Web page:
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2 posts tagged with "use case"

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· 5 min read
Nina Bażela

We all know that limiting CO2 emissions is one of the most urgent goals we face today. But what if I tell you that, at this point, limiting emissions simply isn't enough, and we must also start actively removing CO2 from the atmosphere? What’s more, with regulations introduced in recent years, carbon removal is no longer just a matter of social responsibility, but it has become a business necessity for many companies. The price of emitting one tonne of CO2 is almost €95 in the European Union and $51 in the USA, creating both an ecological and business need to develop efficient carbon removal techniques. Unfortunately, most carbon removal techniques are expensive, do not generate financial profit for the companies and produce waste instead of a useful outcome.

But what if companies could remove carbon, thus reducing CO2 emissions, without incurring costs? What if they could actually use the removed carbon for something useful and profitable instead of discarding it? This idea stands behind the project of Rock-Farm, a business that provides services of carbon removal by… building rock walls. What’s even more interesting, they do it fully autonomously, using Panther as a base for their masonry robot.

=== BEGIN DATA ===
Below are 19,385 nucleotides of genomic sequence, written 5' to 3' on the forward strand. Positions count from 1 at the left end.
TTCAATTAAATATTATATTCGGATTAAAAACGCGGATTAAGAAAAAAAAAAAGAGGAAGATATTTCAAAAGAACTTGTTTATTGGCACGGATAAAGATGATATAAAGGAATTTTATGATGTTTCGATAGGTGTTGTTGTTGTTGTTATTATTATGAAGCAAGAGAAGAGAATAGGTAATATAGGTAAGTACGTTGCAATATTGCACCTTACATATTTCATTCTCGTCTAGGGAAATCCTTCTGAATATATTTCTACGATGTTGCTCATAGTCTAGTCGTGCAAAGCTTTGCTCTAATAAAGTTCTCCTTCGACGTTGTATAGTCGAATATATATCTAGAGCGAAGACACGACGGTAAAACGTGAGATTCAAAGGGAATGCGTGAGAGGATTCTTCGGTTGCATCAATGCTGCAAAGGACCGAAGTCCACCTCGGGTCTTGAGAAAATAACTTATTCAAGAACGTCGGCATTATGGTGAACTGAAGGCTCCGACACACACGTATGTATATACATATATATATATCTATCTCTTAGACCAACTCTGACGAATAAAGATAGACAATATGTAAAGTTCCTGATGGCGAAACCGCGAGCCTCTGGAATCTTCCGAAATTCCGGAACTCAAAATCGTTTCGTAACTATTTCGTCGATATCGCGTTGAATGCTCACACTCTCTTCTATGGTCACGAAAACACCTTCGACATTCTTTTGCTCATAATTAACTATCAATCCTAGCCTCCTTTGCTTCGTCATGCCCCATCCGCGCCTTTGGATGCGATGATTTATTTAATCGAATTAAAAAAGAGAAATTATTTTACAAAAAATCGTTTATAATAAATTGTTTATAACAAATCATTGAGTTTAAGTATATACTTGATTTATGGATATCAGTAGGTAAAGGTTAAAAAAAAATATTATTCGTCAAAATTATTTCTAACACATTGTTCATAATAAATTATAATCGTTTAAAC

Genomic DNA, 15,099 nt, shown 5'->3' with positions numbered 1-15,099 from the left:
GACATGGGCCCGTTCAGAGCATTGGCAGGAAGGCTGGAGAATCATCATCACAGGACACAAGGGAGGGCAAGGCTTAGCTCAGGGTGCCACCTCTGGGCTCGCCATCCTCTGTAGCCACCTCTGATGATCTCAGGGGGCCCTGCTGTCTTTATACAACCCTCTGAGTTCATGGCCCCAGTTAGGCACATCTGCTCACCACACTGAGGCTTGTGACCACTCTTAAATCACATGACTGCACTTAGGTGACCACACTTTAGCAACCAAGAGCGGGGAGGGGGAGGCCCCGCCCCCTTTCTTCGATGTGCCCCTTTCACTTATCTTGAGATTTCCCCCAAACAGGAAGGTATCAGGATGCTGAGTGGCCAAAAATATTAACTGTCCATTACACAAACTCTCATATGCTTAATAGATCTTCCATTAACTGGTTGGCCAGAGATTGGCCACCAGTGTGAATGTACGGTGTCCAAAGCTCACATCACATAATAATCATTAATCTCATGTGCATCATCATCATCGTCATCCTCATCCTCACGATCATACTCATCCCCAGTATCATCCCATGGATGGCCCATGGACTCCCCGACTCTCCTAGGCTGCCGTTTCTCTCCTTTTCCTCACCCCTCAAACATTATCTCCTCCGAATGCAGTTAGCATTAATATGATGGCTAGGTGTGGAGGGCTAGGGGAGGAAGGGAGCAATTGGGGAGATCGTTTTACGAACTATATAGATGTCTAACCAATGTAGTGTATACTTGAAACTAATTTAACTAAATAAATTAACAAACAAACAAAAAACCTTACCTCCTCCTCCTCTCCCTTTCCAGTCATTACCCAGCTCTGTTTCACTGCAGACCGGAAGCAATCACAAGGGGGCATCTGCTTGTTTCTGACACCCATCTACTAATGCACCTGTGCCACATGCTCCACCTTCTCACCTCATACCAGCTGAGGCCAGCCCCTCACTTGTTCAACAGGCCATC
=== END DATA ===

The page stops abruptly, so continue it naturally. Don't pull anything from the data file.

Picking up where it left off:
· 6 min read
Nina Bażela

Designing autonomous solutions for agriculture is not an easy task. While there are successful examples of robots autonomously planting, inspecting or picking more accessible crops, there is still a wide variety of fruits and vegetables that remain out of reach when it comes to autonomous harvesting. And there are reasons for that - agricultural environments can be harsh and extremely variable, posing the challenges both to the mechanical robustness of the robot platform and its abilities for autonomous navigation. Another problem to solve is implementing crop picking, which requires algorithms for efficient fruit localization, assessment of its ripeness and plucking without causing damage to the crop, which is especially demanding in case of fragile fruits.

All these challenges didn’t discourage members of EPFL CREATE Lab, who recently developed a proof-of-concept solution for harvesting raspberries, using Panther as a base for their mobile robot. Their novel approach allowed them to achieve 80% successful harvesting rate during the first field test. What was their key to success?